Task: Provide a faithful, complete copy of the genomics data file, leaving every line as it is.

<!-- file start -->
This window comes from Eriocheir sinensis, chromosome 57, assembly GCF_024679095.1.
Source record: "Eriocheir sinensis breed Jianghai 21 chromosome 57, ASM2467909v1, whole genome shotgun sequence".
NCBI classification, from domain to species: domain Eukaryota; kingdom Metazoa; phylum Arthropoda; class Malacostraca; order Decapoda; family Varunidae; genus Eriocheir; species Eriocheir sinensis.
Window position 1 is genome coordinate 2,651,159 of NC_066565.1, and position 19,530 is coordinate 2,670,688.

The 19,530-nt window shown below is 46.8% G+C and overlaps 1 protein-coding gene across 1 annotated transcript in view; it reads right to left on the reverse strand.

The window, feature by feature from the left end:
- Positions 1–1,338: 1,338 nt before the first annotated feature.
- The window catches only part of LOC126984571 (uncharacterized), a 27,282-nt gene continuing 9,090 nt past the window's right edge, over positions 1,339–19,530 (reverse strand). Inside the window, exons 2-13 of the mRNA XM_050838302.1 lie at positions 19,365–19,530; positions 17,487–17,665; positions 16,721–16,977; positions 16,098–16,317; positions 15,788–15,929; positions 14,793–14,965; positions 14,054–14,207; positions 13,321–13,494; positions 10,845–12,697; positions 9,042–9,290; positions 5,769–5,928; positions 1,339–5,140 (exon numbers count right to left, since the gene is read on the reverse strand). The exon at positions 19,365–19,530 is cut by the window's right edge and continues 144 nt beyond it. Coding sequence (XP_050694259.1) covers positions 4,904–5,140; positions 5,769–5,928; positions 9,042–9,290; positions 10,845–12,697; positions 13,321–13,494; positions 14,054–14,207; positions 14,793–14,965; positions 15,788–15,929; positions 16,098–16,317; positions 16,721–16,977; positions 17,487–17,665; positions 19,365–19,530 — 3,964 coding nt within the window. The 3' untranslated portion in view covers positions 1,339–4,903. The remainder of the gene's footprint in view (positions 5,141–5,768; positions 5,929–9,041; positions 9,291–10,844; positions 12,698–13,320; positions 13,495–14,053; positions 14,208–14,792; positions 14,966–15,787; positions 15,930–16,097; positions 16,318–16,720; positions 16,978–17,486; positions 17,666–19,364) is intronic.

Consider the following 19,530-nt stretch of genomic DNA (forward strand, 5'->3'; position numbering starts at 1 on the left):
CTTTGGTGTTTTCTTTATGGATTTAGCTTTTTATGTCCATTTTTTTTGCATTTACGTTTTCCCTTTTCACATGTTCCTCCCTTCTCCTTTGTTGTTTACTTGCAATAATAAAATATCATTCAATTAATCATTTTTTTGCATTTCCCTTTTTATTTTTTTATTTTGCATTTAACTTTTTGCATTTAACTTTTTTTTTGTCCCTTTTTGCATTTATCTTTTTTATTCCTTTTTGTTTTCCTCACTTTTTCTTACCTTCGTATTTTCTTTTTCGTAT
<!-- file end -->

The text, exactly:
This window comes from Eriocheir sinensis, chromosome 57, assembly GCF_024679095.1.
Source record: "Eriocheir sinensis breed Jianghai 21 chromosome 57, ASM2467909v1, whole genome shotgun sequence".
NCBI classification, from domain to species: domain Eukaryota; kingdom Metazoa; phylum Arthropoda; class Malacostraca; order Decapoda; family Varunidae; genus Eriocheir; species Eriocheir sinensis.
Window position 1 is genome coordinate 2,651,159 of NC_066565.1, and position 19,530 is coordinate 2,670,688.

The 19,530-nt window shown below is 46.8% G+C and overlaps 1 protein-coding gene across 1 annotated transcript in view; it reads right to left on the reverse strand.

The window, feature by feature from the left end:
- Positions 1–1,338: 1,338 nt before the first annotated feature.
- The window catches only part of LOC126984571 (uncharacterized), a 27,282-nt gene continuing 9,090 nt past the window's right edge, over positions 1,339–19,530 (reverse strand). Inside the window, exons 2-13 of the mRNA XM_050838302.1 lie at positions 19,365–19,530; positions 17,487–17,665; positions 16,721–16,977; positions 16,098–16,317; positions 15,788–15,929; positions 14,793–14,965; positions 14,054–14,207; positions 13,321–13,494; positions 10,845–12,697; positions 9,042–9,290; positions 5,769–5,928; positions 1,339–5,140 (exon numbers count right to left, since the gene is read on the reverse strand). The exon at positions 19,365–19,530 is cut by the window's right edge and continues 144 nt beyond it. Coding sequence (XP_050694259.1) covers positions 4,904–5,140; positions 5,769–5,928; positions 9,042–9,290; positions 10,845–12,697; positions 13,321–13,494; positions 14,054–14,207; positions 14,793–14,965; positions 15,788–15,929; positions 16,098–16,317; positions 16,721–16,977; positions 17,487–17,665; positions 19,365–19,530 — 3,964 coding nt within the window. The 3' untranslated portion in view covers positions 1,339–4,903. The remainder of the gene's footprint in view (positions 5,141–5,768; positions 5,929–9,041; positions 9,291–10,844; positions 12,698–13,320; positions 13,495–14,053; positions 14,208–14,792; positions 14,966–15,787; positions 15,930–16,097; positions 16,318–16,720; positions 16,978–17,486; positions 17,666–19,364) is intronic.

Consider the following 19,530-nt stretch of genomic DNA (forward strand, 5'->3'; position numbering starts at 1 on the left):
CTTTGGTGTTTTCTTTATGGATTTAGCTTTTTATGTCCATTTTTTTTGCATTTACGTTTTCCCTTTTCACATGTTCCTCCCTTCTCCTTTGTTGTTTACTTGCAATAATAAAATATCATTCAATTAATCATTTTTTTGCATTTCCCTTTTTATTTTTTTATTTTGCATTTAACTTTTTGCATTTAACTTTTTTTTTGTCCCTTTTTGCATTTATCTTTTTTATTCCTTTTTGTTTTCCTCACTTTTTCTTACCTTCGTATTTTCTTTTTCGTAT